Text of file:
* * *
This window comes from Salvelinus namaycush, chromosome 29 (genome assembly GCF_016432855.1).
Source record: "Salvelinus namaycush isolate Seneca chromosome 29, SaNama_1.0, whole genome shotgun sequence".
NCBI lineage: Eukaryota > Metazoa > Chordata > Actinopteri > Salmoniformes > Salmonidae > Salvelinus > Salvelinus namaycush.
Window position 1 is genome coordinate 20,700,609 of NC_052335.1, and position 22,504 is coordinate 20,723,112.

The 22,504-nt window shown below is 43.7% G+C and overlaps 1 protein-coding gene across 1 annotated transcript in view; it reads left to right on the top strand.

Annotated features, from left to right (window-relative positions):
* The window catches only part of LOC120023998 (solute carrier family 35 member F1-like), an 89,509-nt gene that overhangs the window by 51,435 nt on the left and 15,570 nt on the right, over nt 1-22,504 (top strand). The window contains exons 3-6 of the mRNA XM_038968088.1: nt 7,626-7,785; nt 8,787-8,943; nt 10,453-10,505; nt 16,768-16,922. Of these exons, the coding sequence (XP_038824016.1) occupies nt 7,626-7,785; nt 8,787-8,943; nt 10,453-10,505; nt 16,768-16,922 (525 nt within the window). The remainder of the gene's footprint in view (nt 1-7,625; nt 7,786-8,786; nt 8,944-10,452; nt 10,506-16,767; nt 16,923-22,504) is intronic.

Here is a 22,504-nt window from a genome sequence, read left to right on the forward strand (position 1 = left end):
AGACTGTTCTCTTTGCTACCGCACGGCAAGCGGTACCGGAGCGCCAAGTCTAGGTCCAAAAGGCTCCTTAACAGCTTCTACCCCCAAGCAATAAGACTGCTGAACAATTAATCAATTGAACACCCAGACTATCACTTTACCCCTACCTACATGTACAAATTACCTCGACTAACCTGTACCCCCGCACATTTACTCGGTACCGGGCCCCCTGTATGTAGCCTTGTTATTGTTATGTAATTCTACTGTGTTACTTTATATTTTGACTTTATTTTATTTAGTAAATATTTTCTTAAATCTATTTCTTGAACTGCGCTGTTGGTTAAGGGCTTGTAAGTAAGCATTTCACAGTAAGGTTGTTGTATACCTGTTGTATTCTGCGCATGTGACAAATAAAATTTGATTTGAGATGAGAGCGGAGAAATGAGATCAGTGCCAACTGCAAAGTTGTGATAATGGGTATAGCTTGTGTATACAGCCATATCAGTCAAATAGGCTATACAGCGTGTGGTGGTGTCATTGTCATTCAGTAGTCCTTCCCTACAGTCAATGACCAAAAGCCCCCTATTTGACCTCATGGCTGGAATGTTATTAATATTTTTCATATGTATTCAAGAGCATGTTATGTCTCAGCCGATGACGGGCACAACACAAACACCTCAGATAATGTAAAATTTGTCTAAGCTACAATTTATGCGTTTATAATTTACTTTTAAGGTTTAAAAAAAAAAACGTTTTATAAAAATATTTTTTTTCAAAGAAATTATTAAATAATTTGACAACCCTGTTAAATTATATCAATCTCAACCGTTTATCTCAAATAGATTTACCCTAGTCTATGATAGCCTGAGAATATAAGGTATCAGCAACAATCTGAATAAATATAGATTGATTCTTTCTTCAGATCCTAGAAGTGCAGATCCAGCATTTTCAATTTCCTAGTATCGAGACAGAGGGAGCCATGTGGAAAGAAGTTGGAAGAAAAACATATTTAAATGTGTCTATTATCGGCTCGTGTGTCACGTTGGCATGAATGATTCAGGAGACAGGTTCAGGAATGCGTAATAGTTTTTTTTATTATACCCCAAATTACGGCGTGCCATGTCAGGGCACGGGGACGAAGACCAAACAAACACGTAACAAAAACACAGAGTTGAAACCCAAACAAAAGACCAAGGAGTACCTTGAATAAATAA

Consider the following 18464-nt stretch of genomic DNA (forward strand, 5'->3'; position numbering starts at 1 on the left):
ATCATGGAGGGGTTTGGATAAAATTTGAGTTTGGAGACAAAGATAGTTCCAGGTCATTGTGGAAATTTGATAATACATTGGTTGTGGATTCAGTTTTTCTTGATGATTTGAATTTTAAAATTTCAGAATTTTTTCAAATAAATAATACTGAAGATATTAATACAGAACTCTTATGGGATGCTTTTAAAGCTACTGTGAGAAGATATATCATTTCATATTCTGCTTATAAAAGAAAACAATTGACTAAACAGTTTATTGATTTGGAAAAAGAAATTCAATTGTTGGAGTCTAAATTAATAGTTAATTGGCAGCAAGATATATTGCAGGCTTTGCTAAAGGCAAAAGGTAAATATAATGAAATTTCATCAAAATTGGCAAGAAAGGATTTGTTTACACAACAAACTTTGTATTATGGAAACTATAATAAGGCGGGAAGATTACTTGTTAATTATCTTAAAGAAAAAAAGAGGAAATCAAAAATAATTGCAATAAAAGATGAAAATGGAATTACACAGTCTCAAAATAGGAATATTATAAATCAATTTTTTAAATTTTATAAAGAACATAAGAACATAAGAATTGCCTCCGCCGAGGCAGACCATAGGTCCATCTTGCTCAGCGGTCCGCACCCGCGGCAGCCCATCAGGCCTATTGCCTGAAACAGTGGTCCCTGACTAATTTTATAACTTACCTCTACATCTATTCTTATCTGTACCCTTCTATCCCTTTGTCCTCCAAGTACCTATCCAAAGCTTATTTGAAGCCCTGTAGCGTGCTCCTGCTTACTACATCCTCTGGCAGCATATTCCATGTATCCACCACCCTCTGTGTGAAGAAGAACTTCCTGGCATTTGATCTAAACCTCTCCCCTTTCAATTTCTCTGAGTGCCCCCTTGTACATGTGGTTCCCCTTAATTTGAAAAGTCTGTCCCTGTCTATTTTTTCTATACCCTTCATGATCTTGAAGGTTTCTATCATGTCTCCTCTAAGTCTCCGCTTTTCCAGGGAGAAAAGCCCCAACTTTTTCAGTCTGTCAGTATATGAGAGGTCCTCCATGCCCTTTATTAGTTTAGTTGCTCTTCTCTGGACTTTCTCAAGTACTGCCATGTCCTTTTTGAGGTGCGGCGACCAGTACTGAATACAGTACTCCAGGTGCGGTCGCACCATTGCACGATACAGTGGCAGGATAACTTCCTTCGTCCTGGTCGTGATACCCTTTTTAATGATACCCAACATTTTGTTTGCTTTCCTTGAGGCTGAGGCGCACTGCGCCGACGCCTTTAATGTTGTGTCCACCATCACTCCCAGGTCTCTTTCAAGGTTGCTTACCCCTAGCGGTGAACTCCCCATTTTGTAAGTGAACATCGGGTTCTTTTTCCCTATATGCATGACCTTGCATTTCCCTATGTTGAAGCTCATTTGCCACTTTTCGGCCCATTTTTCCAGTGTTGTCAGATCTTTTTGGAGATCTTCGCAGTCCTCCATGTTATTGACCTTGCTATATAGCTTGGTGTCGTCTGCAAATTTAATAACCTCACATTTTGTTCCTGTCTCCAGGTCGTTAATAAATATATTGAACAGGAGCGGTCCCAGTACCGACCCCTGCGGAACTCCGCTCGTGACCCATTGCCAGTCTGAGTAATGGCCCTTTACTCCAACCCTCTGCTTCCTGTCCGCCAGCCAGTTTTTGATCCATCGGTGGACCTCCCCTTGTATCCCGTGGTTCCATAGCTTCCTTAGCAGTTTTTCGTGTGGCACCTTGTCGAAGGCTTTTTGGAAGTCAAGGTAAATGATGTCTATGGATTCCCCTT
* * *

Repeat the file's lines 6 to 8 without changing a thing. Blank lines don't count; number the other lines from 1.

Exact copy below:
Annotated features, from left to right (window-relative positions):
* The window catches only part of LOC120023998 (solute carrier family 35 member F1-like), an 89,509-nt gene that overhangs the window by 51,435 nt on the left and 15,570 nt on the right, over nt 1-22,504 (top strand). The window contains exons 3-6 of the mRNA XM_038968088.1: nt 7,626-7,785; nt 8,787-8,943; nt 10,453-10,505; nt 16,768-16,922. Of these exons, the coding sequence (XP_038824016.1) occupies nt 7,626-7,785; nt 8,787-8,943; nt 10,453-10,505; nt 16,768-16,922 (525 nt within the window). The remainder of the gene's footprint in view (nt 1-7,625; nt 7,786-8,786; nt 8,944-10,452; nt 10,506-16,767; nt 16,923-22,504) is intronic.

Here is a 22,504-nt window from a genome sequence, read left to right on the forward strand (position 1 = left end):